An F-35 Lightning II on display at Luke Air Force Base, Arizona.

An F-35 Lightning II on display at Luke Air Force Base, Arizona. Staff Sgt. Darlene Seltmann

Swiss Pick F-35 to Replace Old Fighter Jets

The Lightning II beat out the Boeing Super Hornet, Dassault Rafale, and Eurofighter Typhoon.

The Swiss Air Force has chosen the F-35 stealth fighter in a $5.5 billion deal to replace its aging F/A-18 and F-5 fighter jets.

The Lockheed Martin-made F-35 beat out the Boeing F/A-18 Super Hornet, Dassault Rafale, and Eurofighter Typhoon. Switzerland also announced it would buy five Patriot missile batteries from Raytheon Technologies.

“An evaluation has revealed that these two systems offer the highest overall benefit at the lowest overall cost,” the Swiss Federal Council said in a statement. “The Federal Council is confident that these two systems are the most suitable for protecting the Swiss population from air threats in the future.”

The Swiss parliament must now approve the deal.

“We are honored to be selected by Switzerland and look forward to partnering with the Swiss government, public, air force and industry to deliver and sustain the F-35 aircraft,” Bridget Lauderdale, Lockheed Martin vice president and general manager of the F-35 program, said in an emailed statement. “With the selection, Switzerland will become the 15th nation to join the F-35 program of record, joining several European nations in further strengthening global airpower and security.” 

There are more than 655 F-35s operating from 21 bases around the world, according to Lockheed.

Swiss voters narrowly approved the $6.4 billion fighter jet procurement last year, six years after they blocked an attempt to buy Swedish-made Gripen fighter jets. 

“This time, [the Swiss] held a referendum before this selection,” said Richard Aboulafia, vice president for analysis at the Virginia-based Teal Group consulting firm. “That should be it, unless the opposition can somehow demand another referendum.”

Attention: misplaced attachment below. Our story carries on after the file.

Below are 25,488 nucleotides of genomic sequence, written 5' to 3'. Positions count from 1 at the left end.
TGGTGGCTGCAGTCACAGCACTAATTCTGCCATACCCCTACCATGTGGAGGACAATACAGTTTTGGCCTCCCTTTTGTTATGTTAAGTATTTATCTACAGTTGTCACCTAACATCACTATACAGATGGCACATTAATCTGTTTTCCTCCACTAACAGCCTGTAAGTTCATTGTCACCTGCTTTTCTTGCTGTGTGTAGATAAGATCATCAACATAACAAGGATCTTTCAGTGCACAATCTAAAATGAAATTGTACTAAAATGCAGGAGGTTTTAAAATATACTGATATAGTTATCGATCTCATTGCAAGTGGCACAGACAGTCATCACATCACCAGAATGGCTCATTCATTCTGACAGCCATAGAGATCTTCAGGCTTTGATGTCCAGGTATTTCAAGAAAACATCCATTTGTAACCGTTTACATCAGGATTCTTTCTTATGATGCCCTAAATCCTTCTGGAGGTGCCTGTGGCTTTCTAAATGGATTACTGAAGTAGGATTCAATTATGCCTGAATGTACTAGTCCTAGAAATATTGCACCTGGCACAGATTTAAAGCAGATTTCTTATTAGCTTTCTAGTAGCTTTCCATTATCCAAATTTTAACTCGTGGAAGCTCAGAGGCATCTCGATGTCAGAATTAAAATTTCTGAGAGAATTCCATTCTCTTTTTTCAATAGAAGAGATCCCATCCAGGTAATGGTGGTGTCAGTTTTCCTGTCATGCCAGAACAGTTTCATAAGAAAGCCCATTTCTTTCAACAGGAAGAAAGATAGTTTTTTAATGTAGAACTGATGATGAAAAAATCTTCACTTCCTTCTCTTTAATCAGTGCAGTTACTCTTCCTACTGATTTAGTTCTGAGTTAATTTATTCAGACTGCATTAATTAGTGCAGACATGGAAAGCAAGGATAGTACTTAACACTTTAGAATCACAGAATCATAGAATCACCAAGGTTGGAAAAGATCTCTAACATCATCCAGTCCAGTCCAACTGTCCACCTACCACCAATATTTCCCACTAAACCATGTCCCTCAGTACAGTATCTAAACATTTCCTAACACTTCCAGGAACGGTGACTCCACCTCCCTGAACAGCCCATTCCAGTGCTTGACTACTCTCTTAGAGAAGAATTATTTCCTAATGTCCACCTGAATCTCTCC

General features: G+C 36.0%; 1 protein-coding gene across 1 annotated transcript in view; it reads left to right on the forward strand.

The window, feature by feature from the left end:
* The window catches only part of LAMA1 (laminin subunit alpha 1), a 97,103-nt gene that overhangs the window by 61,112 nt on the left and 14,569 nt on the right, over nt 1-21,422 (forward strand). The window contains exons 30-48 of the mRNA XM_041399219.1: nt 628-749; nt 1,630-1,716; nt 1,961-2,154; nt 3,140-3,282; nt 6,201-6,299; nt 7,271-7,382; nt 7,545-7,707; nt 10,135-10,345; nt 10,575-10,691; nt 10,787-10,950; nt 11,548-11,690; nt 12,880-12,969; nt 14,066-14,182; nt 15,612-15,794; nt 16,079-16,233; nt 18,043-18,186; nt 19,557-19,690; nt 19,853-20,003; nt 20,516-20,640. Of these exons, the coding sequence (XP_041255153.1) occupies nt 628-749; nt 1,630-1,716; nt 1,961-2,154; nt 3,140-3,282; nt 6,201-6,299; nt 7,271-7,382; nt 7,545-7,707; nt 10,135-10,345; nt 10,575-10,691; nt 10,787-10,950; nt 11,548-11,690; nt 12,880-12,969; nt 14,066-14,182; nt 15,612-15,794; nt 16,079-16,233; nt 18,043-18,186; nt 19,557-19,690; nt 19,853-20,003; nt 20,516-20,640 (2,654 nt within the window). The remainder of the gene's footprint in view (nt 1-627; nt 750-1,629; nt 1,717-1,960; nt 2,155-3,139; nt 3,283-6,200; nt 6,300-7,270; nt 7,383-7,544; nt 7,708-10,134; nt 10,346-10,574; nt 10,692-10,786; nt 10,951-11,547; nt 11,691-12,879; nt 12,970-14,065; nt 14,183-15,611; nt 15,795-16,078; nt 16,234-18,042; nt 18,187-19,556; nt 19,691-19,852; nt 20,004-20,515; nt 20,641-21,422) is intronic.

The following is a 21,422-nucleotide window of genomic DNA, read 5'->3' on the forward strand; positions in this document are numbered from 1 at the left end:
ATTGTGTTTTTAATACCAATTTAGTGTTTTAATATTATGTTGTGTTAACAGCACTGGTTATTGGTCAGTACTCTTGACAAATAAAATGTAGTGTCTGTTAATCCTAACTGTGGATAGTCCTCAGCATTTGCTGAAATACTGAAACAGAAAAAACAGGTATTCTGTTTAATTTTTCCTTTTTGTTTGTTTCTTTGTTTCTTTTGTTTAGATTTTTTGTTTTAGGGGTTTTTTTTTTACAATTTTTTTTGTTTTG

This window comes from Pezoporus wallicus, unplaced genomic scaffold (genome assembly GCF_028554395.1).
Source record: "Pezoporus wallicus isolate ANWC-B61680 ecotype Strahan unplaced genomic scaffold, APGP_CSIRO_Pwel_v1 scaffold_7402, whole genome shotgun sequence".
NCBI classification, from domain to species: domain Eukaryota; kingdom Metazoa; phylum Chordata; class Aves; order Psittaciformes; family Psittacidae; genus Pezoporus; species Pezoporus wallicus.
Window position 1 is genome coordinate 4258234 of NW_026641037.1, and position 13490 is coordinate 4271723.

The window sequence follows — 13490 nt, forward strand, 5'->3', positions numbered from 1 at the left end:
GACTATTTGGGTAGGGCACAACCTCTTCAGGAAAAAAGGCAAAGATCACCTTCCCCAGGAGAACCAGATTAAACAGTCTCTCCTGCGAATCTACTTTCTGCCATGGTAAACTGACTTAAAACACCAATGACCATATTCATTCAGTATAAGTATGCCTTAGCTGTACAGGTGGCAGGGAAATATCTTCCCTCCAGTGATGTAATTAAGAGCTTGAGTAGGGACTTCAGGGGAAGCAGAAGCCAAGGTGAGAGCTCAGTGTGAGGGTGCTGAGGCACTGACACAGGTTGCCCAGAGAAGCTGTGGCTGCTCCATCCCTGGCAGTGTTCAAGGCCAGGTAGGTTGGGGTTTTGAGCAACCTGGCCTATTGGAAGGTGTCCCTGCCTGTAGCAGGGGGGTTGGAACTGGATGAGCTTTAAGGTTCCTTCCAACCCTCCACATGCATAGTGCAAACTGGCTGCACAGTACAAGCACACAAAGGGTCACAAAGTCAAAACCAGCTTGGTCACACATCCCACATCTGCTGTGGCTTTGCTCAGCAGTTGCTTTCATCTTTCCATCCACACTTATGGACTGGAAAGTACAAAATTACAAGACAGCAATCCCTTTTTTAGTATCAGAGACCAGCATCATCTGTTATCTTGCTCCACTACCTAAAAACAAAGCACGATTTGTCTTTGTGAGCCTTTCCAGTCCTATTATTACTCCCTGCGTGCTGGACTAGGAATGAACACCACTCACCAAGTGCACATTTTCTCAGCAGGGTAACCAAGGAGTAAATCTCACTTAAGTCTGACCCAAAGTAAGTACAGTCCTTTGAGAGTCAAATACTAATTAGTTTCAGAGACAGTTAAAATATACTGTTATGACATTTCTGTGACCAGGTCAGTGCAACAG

Each bid had to include industrial offsets: the winning bidder must place orders with Swiss firms totalling 60 percent of the contract value.

“[T]he F-35A achieved the best result because it has a marked technological advantage over the other candidates: it includes entirely new, extremely powerful and comprehensively networked systems for protecting and monitoring airspace,” the Federal Council said. “The F-35A is able to ensure information superiority; this means pilots benefit from a higher situational awareness in all task areas when compared with the other candidates. This is especially true for day-to-day air policing.”

Switzerland’s F-35 selection comes as the U.S. Air Force—the largest F-35 operator—has increasingly questioned the affordability of F-35 over the long term. It’s been pressing Lockheed to lower the jet’s sustainment costs.

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The Swiss Federal Council said Lockheed’s $5.5 billion F-35 bid was under the $6.5 billion cap approved by voters in last year’s referendum.

“Both procurement and operation costs are the lowest for this aircraft,” the government said.

Boeing said it was disappointed with Switzerland’s decision. 

“We believe that the Boeing F/A-18 Block III Super Hornet is the right choice for Switzerland, as it would bring unmatched capability and lifecycle value to the Swiss Air Force, including our industrial partnerships and robust services offerings,” the company said in an emailed statement. “We look forward to a full debrief to better understand the decision.”